• From 1 April 2016 existing SDLT residential property rates will be increased by 3% for purchases of additional properties such as buy to let properties and second homes.
  • Broadly, the higher rates will not apply if at the end of the day of the purchase transaction:
    • an individual owns only one residential property, irrespective of the intended use of the property; or,
    • an individual owns two or more residential properties, but they are replacing their main residence (subject to certain conditions).

This change will clearly impact buy to let landlords on top of other recently announced tax changes such as the restriction on interest relief deductions. However, the impact will be wider, potentially affecting anyone buying a second property, even where their other properties are overseas. Further details below.

The increase in SDLT rates by 3% on purchases of additional residential properties was announced in the Autumn Statement. Last week, the Government published a consultation on the changes which explains in detail how the higher rates are intended to apply in various scenarios.

The higher rates will apply to most purchases of additional residential properties in England, Wales and Northern Ireland where, at the end of the day of the transaction, purchasers own two or more residential properties, and they are not replacing their main residence.

First time buyers purchasing their first property, or home owners moving from one main residence to another, will not be affected.

Points to note

  • SDLT only applies to purchases of land and property in England, Wales and Northern Ireland. Purchases in Scotland are subject to the separate Land and Buildings Transactions Tax (LBTT) regulations (beyond the scope of this note).
  • Property owned globally will be relevant in determining whether a property purchase is an additional property. So for individuals owning property overseas, they may pay the higher SDLT rates even if this is their first property purchase in England, Wales or Northern Ireland.
  • If the purchaser has sold a previous main residence within 18 months before the day of the transaction and the transaction is a purchase of a new main residence, the higher rates will not apply, even where they hold other properties (e.g. buy to let properties).
  • If a new main residence is purchased whilst a previous main residence is still owned, the higher rates of SDLT will apply. However, a refund will be available if the previous main residence is sold within 18 months of the purchase of the new residence.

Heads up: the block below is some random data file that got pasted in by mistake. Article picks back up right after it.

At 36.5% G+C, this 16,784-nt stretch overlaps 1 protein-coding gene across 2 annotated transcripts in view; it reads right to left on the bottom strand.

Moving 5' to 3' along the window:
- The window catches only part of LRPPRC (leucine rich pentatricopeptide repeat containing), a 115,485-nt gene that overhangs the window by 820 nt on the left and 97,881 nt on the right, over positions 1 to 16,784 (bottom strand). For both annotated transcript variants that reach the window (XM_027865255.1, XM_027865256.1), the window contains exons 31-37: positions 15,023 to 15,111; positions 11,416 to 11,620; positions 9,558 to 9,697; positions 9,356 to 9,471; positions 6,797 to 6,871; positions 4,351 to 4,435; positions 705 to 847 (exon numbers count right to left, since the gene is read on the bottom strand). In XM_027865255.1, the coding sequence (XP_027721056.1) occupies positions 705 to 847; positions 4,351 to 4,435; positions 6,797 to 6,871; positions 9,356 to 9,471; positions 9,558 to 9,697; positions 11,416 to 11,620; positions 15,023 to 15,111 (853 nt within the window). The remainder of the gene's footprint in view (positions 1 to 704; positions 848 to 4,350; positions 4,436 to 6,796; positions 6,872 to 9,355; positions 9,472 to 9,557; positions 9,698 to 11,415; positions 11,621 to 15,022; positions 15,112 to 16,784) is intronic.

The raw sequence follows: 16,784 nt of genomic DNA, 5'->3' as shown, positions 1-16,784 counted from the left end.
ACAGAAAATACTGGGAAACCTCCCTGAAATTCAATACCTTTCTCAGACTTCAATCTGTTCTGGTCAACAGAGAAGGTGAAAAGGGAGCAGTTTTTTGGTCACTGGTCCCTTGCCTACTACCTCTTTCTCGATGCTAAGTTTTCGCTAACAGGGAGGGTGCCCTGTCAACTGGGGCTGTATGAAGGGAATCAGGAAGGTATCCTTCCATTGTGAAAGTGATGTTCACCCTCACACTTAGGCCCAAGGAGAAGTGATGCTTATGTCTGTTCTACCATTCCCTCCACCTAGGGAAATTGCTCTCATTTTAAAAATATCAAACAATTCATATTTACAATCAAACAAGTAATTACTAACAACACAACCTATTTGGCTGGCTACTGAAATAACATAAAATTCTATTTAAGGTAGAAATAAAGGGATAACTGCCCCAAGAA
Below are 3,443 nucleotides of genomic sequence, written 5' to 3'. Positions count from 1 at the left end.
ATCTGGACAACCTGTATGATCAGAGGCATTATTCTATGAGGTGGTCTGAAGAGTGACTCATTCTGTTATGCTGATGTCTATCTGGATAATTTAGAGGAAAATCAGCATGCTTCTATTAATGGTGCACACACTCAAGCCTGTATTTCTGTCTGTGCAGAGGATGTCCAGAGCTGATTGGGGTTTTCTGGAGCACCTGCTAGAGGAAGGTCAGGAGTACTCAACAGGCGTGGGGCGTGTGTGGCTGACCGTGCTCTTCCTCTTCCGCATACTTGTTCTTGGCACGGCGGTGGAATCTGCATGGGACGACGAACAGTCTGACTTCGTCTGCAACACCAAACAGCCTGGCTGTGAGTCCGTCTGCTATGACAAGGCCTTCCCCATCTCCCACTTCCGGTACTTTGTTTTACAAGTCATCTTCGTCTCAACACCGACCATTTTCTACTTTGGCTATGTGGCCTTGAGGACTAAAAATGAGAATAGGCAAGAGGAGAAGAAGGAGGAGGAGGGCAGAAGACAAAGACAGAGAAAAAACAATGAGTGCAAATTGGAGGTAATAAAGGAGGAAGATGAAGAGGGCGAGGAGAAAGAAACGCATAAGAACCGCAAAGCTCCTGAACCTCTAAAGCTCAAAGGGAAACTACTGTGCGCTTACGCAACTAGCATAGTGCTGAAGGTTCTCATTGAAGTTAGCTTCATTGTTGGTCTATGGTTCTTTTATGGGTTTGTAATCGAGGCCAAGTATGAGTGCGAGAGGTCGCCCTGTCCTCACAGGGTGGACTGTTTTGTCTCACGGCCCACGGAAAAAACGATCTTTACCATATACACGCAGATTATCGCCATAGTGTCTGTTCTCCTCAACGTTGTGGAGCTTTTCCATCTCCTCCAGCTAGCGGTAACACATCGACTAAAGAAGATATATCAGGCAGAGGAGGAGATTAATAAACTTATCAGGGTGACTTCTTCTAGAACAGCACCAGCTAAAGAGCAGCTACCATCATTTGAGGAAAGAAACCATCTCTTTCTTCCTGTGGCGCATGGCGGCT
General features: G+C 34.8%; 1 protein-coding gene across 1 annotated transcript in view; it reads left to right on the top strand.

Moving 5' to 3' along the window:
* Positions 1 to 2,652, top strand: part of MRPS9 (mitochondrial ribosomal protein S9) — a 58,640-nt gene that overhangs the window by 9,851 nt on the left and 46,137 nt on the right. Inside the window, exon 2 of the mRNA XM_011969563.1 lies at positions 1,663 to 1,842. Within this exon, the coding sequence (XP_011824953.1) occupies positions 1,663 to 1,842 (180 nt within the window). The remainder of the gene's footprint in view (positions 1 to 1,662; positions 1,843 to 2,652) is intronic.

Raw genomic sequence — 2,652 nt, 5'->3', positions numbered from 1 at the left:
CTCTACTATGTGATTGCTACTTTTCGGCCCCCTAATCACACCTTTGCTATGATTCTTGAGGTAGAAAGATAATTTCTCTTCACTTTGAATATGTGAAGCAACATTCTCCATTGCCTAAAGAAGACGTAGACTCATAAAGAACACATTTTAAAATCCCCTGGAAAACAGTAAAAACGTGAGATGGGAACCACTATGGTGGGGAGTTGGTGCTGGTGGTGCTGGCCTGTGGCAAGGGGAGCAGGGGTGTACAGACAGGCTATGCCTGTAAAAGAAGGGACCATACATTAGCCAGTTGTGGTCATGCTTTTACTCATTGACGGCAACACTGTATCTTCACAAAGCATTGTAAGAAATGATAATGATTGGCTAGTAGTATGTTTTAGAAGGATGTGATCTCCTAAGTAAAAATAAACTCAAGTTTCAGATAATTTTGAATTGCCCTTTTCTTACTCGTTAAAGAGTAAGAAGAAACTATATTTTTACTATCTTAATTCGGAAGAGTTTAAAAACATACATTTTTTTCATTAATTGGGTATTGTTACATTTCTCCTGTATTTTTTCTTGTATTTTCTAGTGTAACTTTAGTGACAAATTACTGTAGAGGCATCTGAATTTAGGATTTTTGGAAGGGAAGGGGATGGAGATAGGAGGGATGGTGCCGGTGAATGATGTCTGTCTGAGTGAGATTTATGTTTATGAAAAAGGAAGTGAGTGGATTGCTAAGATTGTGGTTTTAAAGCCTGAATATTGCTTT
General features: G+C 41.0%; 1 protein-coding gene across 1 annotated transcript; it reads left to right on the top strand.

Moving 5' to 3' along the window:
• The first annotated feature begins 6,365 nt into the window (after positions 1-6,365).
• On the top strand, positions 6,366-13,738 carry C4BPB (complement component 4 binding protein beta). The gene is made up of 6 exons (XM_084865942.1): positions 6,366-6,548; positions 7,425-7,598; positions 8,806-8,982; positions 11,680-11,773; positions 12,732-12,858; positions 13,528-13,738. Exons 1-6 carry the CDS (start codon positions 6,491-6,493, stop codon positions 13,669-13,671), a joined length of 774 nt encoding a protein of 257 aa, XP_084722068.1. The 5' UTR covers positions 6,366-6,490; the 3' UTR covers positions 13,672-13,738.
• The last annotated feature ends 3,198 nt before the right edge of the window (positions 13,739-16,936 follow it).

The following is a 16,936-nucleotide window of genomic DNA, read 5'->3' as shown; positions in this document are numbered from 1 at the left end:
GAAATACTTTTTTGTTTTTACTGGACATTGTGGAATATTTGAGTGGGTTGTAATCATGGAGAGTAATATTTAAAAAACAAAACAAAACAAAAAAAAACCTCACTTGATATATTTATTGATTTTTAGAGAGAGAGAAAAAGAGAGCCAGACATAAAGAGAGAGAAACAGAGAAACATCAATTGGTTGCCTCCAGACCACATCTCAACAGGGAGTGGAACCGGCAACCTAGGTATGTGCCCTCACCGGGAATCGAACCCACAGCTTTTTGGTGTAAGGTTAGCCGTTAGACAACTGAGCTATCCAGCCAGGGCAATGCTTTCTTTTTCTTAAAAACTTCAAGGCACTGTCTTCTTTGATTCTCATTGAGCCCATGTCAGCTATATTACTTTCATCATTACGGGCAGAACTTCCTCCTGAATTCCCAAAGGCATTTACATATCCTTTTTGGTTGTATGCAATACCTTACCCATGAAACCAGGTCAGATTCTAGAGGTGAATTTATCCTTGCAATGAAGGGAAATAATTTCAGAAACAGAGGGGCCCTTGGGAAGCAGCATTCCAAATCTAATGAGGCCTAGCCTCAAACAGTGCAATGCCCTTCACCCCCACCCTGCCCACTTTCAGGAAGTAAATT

• In cases of joint purchasers, the Government is proposing that if any of the purchasers has more than one property and they are not replacing a main residence, the higher rates will apply to the entire consideration for the transaction. However, they have asked for responses as to whether this is a fair approach.
  • The higher rates of SDLT will apply to all purchases of residential property by a company or collective investment vehicle (subject to the availability of an exemption for “large scale investors” explained below).
  • The Government is considering an exemption for “large scale investors”. The exact details of the exemption have not yet been decided. The exemption could be applied either to cases where the purchaser has an existing portfolio of 15 or more properties, or only in cases of bulk purchases of 15 or more properties. The exemption may be restricted to companies and funds but could be widened to include individuals.
  • Purchases by trustees for beneficiaries with life interests or interests in possession will be treated as if the purchase were made by the individual beneficiary themselves. However, purchases by discretionary trusts will always be liable to the higher rates.
  • The higher rates will not apply to purchases below £40,000 or purchases of caravans, mobile homes or houseboats.

Other taxes
The higher rates of SDLT will need to be considered in addition to other tax charges when purchasing residential properties. Other tax charges will vary depending on the circumstances and include capital gains tax, income tax, inheritance tax and the annual tax on enveloped dwellings.


Courtesy: PWC